Science Superpowers

On his New Yorker blog, Evan Osnos writes about the future of scientific achievement and why America is going to need to work hard to keep up with China in this arena in coming years:

American policymakers have begun to notice the relative decline of American strength in science and engineering. U.S. students currently rank twenty-first in science and twenty-fifth in math, near the bottom of the developed world, and the Obama Administration has launched a program called Educate to Innovate, which is designed to jumpstart improvements. Without being alarmist, I want to mention a few facts about China that serve to reinforce how indispensable this campaign is to the future of American competitiveness.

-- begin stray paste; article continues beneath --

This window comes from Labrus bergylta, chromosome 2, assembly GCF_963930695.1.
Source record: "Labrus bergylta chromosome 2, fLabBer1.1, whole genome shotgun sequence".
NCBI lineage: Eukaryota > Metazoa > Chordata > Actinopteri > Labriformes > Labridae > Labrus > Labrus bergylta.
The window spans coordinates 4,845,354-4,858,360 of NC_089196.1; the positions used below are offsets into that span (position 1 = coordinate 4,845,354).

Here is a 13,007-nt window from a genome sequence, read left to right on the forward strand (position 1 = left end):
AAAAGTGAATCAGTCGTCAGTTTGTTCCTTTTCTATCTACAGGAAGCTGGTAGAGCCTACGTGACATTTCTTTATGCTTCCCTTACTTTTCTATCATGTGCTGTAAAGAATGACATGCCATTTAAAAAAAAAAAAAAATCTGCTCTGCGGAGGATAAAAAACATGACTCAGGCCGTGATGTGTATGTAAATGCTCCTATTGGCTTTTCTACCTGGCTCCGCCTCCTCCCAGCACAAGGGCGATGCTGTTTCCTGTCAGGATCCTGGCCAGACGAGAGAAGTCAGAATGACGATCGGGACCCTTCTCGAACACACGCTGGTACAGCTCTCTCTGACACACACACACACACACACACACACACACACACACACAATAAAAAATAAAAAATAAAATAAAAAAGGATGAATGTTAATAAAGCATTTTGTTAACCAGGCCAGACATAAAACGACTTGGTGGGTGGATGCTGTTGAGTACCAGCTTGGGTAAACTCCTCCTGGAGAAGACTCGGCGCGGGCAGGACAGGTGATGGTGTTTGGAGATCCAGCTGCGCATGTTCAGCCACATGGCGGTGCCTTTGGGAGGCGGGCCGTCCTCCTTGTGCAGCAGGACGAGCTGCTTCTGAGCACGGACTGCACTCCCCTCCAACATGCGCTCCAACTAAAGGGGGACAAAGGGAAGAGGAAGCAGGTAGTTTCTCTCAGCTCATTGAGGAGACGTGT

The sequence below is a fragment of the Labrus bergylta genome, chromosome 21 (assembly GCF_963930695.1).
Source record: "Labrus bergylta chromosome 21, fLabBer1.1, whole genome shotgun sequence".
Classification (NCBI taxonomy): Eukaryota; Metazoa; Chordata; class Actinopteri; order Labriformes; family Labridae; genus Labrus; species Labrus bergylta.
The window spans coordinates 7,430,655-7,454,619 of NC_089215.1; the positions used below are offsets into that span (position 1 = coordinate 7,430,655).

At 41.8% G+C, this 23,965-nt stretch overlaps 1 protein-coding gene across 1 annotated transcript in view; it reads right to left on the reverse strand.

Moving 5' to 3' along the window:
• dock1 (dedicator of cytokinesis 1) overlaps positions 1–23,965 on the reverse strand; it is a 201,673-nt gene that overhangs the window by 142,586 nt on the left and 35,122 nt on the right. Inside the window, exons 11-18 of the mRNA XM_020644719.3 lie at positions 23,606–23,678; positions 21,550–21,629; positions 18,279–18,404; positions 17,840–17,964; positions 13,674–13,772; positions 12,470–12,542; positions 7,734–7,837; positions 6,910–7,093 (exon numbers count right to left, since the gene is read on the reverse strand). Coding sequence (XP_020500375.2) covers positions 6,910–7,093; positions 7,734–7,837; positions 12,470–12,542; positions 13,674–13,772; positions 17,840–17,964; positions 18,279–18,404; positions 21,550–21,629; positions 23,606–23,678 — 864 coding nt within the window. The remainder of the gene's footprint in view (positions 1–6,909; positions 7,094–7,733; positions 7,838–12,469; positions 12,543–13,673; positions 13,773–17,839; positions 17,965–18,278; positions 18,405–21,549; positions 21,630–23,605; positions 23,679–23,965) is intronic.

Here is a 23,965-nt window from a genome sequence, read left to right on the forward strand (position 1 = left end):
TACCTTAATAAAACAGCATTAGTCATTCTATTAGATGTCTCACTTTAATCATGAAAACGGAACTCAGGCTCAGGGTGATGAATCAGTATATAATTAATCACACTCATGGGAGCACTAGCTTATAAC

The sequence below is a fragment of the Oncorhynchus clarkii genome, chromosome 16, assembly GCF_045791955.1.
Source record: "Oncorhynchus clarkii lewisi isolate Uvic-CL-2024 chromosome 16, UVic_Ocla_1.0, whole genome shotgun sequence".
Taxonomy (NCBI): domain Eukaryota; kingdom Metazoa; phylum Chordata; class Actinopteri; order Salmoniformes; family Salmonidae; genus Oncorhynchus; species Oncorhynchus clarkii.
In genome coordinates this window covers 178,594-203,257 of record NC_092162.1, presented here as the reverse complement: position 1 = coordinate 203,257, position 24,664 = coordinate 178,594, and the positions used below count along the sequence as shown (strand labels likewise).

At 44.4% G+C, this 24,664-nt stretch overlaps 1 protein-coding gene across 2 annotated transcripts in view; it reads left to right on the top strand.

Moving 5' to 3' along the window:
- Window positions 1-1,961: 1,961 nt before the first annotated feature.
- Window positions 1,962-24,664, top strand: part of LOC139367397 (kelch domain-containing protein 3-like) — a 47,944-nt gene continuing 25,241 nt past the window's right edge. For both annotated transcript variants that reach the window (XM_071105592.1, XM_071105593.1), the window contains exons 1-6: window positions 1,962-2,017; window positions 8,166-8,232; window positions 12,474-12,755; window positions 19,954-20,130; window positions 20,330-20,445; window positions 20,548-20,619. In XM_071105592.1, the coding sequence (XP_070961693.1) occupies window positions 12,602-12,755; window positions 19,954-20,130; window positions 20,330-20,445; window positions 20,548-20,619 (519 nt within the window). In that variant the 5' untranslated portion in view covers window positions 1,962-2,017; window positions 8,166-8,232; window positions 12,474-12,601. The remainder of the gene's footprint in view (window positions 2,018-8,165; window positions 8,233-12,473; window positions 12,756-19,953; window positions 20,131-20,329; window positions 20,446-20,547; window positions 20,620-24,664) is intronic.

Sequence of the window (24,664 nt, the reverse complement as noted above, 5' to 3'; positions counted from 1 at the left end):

China, for instance, has had a fitful relationship with science. Chairman Mao was wary of the scientific “élite,” and he preached the power of “man over weapons.” But, after Chinese foot soldiers confronted American tanks in Korea, leaders reconsidered, and in 1955 they resolved to build a nuclear weapon—an absurdly audacious target, considering that China didn’t know how to mine uranium, and its people were as poor as citizens of sub-Saharan Africa. Yet the nuclear race galvanized the country—science funding soared six hundred per cent in one year—and, by 1964, China had the bomb—a feat that “offers a caution to those who doubt the commitment of China’s leaders to redress their country’s weakness at all costs,” according to Evan Feigenbaum, an Asia specialist at the Council on Foreign Relations, and the author of “China’s Techno-Warriors.” By the eighties, however, momentum was gone, and Chinese science was in ruins. The 863 Program, which I wrote about in December, sought to recapture the spirit of the atomic race and prepare China for what Chinese-born scientist Qian Xuesen predicted would be the era of “intellectual warfare.”

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